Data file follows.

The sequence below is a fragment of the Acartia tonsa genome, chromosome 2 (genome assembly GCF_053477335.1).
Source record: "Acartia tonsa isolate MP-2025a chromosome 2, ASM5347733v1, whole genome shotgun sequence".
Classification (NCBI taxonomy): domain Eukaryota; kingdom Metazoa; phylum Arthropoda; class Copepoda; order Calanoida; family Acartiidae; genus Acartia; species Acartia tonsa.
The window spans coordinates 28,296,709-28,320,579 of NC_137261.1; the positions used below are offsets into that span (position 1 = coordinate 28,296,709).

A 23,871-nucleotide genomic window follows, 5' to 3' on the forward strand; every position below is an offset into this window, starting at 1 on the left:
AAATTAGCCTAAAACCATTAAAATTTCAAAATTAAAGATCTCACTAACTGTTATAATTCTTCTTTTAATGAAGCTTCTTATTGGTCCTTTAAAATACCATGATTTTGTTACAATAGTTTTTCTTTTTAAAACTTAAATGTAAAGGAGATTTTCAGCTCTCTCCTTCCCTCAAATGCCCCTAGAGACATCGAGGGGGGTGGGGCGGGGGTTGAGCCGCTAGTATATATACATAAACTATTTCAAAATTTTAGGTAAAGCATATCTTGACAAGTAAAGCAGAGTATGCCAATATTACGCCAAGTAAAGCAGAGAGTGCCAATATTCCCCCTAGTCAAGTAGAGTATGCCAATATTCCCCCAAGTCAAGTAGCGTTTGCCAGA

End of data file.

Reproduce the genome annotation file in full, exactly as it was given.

The sequence below is a fragment of the Acartia tonsa genome, chromosome 2 (genome assembly GCF_053477335.1).
Source record: "Acartia tonsa isolate MP-2025a chromosome 2, ASM5347733v1, whole genome shotgun sequence".
Classification (NCBI taxonomy): domain Eukaryota; kingdom Metazoa; phylum Arthropoda; class Copepoda; order Calanoida; family Acartiidae; genus Acartia; species Acartia tonsa.
The window spans coordinates 28,296,709-28,320,579 of NC_137261.1; the positions used below are offsets into that span (position 1 = coordinate 28,296,709).

A 23,871-nucleotide genomic window follows, 5' to 3' on the forward strand; every position below is an offset into this window, starting at 1 on the left:
AAATTAGCCTAAAACCATTAAAATTTCAAAATTAAAGATCTCACTAACTGTTATAATTCTTCTTTTAATGAAGCTTCTTATTGGTCCTTTAAAATACCATGATTTTGTTACAATAGTTTTTCTTTTTAAAACTTAAATGTAAAGGAGATTTTCAGCTCTCTCCTTCCCTCAAATGCCCCTAGAGACATCGAGGGGGGTGGGGCGGGGGTTGAGCCGCTAGTATATATACATAAACTATTTCAAAATTTTAGGTAAAGCATATCTTGACAAGTAAAGCAGAGTATGCCAATATTACGCCAAGTAAAGCAGAGAGTGCCAATATTCCCCCTAGTCAAGTAGAGTATGCCAATATTCCCCCAAGTCAAGTAGCGTTTGCCAGA